Journal of Scientific Dentistry

Register      Login

VOLUME 1 , ISSUE 1 ( January-June, 2011 ) > List of Articles


Cytokines in Periodontal Health & Disease

Sreedevi M, Anitha K.

Keywords : Cytokines, periodontal disease, interleukins, chemokines, growthfactors, cytokine therapy

Citation Information : M S, K. A. Cytokines in Periodontal Health & Disease. 2011; 1 (1):15-24.

DOI: 10.5005/jsd-1-1-15

License: CC BY-NC 4.0

Published Online: 01-08-2020

Copyright Statement:  Copyright © 2011; The Author(s).


Destruction of gingival and periodontal tissue is mediated by a very large degree of host cells following stimulation by locally produced cytokines. These cytokines act as the initial mediators of the cellular component of inflammation. It has now been shown that a range of bacterial molecules is able to induce human cells to produce a variety Of pro and anti-inflammatory cytokines. It is clear that cytokines play a key role in the immune system, in hematopoiesis, and in immunoregulation. They also play a role in the pathophysiology, both in producing tissue destruction as well as in healing. Host cells such as keratinocytess fibroblasts, endothelial cells and tissue monocytes respond to certain bacterial proteins and lipopolysaccharides by generating primary proinflammatory cytokines. Their excessive production in chronic inflammation may have pathologic consequences in diseases su ch as periodontitis. Cytoki nes are a significant and integral part of the host response to periodontal infection. Additionally, these molecules are important as physiologic mediators in the periodontium, serving in both normal processes and as pathogenic mediators. A therapeutic goal in clinical periodontics can be aimed at maintaining a physiological role for the cytokines while recognizing that their overproduction results in pathologic changes.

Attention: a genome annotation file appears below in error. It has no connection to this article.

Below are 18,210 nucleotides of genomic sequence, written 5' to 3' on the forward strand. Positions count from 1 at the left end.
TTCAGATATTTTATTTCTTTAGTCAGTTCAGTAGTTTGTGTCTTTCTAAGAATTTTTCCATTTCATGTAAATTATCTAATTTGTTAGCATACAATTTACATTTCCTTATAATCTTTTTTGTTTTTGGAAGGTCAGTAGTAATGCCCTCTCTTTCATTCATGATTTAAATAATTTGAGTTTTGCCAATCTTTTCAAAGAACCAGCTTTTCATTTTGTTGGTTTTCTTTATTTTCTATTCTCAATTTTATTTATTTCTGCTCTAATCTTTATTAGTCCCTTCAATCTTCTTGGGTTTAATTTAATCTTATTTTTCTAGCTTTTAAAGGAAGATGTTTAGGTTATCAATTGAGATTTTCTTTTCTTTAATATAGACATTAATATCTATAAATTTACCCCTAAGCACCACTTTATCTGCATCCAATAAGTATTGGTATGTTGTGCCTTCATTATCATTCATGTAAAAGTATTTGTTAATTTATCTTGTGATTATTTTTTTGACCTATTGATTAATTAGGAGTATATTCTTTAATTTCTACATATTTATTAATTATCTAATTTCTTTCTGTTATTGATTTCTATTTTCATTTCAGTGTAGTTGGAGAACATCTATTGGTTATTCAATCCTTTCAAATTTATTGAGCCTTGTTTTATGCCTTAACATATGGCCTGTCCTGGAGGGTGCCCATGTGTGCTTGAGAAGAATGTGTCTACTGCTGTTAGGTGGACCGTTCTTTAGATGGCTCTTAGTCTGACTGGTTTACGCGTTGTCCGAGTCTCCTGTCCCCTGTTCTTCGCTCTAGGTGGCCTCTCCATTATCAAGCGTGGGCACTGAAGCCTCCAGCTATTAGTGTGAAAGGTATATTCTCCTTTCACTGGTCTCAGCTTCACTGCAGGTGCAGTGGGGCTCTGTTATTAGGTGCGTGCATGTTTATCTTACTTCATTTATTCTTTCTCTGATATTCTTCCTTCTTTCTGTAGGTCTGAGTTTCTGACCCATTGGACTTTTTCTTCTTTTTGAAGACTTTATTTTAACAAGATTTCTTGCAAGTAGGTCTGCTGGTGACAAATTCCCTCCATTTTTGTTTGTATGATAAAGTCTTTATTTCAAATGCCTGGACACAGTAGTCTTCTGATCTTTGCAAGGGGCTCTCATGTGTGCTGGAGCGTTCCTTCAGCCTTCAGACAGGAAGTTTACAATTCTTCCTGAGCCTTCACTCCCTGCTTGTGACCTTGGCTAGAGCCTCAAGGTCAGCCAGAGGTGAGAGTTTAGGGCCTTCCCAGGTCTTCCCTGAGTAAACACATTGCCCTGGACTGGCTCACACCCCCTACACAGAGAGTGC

PDF Share
  1. Kenneth T, Miyasaki, Russell J, Nisengard, Susan Kinder Haake. Immunity and inflammation: Basic concepts. In: Newman, Takei & Carranza (eds): Carranza's Clinical Periodontology. 9th edition. W.B. Saunders Company; 2003:118 19.
  2. P.R. Garant (ed). Gingiva: basic science correlations. In: Oral cells and tissues. Quintessence publishing Co, 40.
  3. H. Okada, S. Murakami. Cytokine expression in periodontal health and disease. Crit Rev Oral Biol Med 1998; 9(3): 248 66.
  4. Kjeldsen M, Helmstrup P, Ben dtzen K. Marginal Periodontitis and Cytokines: A Review of literature, J Periodontol 1993; 64: 1013-22.